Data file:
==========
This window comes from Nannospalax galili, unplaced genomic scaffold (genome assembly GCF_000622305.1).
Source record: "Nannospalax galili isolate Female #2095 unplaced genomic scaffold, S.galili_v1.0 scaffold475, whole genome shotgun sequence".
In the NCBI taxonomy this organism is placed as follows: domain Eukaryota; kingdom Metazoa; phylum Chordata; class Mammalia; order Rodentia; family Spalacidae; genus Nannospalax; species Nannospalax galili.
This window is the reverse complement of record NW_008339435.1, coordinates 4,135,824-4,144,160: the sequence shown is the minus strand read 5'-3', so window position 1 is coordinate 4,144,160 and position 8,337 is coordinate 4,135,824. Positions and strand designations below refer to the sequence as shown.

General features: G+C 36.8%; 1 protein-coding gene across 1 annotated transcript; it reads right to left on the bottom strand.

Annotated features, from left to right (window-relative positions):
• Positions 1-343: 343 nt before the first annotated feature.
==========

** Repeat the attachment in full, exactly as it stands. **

This window comes from Nannospalax galili, unplaced genomic scaffold (genome assembly GCF_000622305.1).
Source record: "Nannospalax galili isolate Female #2095 unplaced genomic scaffold, S.galili_v1.0 scaffold475, whole genome shotgun sequence".
In the NCBI taxonomy this organism is placed as follows: domain Eukaryota; kingdom Metazoa; phylum Chordata; class Mammalia; order Rodentia; family Spalacidae; genus Nannospalax; species Nannospalax galili.
This window is the reverse complement of record NW_008339435.1, coordinates 4,135,824-4,144,160: the sequence shown is the minus strand read 5'-3', so window position 1 is coordinate 4,144,160 and position 8,337 is coordinate 4,135,824. Positions and strand designations below refer to the sequence as shown.

General features: G+C 36.8%; 1 protein-coding gene across 1 annotated transcript; it reads right to left on the bottom strand.

Annotated features, from left to right (window-relative positions):
• Positions 1-343: 343 nt before the first annotated feature.